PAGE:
While we intend to keep this module as simple and stable as possible, we may need to add features or introduce breaking changes. This could happen at any time until we release this module as stable.
Experimental module, use at your own risk
Feel free to provide user feedback, and open an issue or pull request if you have any suggestions.
Prometheus remote write is a protocol that makes it possible to reliably propagate data in real-time from a sender to a receiver. It has a defined specification and multiple implementations. For example, you can store the metrics in Prometheus. For other implementations, check the Prometheus Integrations guide.
With the Prometheus remote write output, k6 can send test-result metrics to a Prometheus remote write endpoint. The output during the k6 run execution gets all the generated data points for the built-in k6 metrics. It then generates the equivalent Prometheus remote write time series.
If you want to export cloud results to remote write, refer to Cloud to Prometheus RW.
About metrics mapping
All k6 metric types are converted into an equivalent Prometheus remote write type:
|Trend||Gauges / Native Histogram||k6_*_<unit-suffix>|
Trend metric conversion
By default, k6 trend metrics convert to primitive counters and gauges. To convert trend metrics to high-fidelity histograms, you can use Prometheus Native histogram instead.
Because k6 can't easily determine fixed buckets in advance, k6 metrics can't export to the original Prometheus histograms. So, the output maps a trend metric into primitive counter and gauges. Each value represents a math function (count, sum, min, max, avg, med, p(x)). This mapping has following drawbacks:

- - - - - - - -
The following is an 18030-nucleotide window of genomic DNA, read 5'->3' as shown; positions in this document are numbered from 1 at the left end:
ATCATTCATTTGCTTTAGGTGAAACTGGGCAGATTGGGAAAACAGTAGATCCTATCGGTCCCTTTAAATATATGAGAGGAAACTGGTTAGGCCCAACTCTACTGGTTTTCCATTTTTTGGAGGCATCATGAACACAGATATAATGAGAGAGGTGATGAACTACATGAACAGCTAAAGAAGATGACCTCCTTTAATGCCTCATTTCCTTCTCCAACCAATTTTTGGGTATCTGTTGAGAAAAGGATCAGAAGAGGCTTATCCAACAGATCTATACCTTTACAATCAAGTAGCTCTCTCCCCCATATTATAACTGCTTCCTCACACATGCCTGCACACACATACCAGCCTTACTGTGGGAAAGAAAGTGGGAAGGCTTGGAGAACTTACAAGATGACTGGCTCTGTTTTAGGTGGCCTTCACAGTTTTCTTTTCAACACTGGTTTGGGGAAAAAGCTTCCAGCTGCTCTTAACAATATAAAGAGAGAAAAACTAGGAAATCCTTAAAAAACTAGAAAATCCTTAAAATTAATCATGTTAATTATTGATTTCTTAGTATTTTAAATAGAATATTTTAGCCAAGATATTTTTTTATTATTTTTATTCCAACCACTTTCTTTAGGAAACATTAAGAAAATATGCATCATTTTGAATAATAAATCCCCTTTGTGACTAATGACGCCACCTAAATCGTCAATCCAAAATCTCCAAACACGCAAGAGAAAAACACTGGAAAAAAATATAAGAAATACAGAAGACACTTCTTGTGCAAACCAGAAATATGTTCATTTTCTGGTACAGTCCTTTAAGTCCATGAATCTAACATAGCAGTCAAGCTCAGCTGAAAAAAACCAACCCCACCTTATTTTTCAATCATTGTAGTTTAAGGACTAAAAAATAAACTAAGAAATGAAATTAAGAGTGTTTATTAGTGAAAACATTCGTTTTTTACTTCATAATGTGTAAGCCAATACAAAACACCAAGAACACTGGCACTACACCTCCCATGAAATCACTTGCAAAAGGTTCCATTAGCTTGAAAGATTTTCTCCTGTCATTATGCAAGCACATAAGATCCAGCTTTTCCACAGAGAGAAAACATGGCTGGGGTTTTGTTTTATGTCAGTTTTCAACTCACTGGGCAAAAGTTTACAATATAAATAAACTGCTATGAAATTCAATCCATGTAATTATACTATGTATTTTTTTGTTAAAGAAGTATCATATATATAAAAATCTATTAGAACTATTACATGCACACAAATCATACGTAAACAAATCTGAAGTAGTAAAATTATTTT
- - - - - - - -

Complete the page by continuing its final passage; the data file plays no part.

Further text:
- It is impossible to aggregate some gauge values (especially percentiles).
- It uses a memory-expensive k6 data structure.
To resolve these limitations, you can map a trend as a Prometheus Native Histogram. To do this, you can use the K6_PROMETHEUS_RW_TREND_AS_NATIVE_HISTOGRAM=true environment variable (or one of the other ways). The output then converts all the trend types into a dedicated Native Histogram.
Mapping trends as native histograms gives you more efficient storage and more precise queries. The drawback is that the feature is experimental, released in Prometheus v2.40.0.
Native Histogram is an experimental feature, so it has to be enabled (--enable-feature=native-histograms). Other remote write implementations might not support it yet.
The output maps the metrics into time series with Name labels. As much as possible, k6 respects the naming best practices that the Prometheus project defines:
- All time series are prefixed with the k6_ namespace.
- All time series are suffixed with the base unit of the sample value (if k6 knows what the base unit is).
- Trends and rates have the relative suffixes, to make them more discoverable.
Stale trend metrics
This k6 output can mark the time series at the end of the test as stale. To enable the stale marker option, set the K6_PROMETHEUS_RW_STALE_MARKERS environment variable to true.
By default, the metrics are active for 5 minutes after the last flushed sample. They are automatically marked as stale after. For details about staleness, refer to the Prometheus docs.
Send test metrics to a remote write endpoint
Prometheus as remote write agent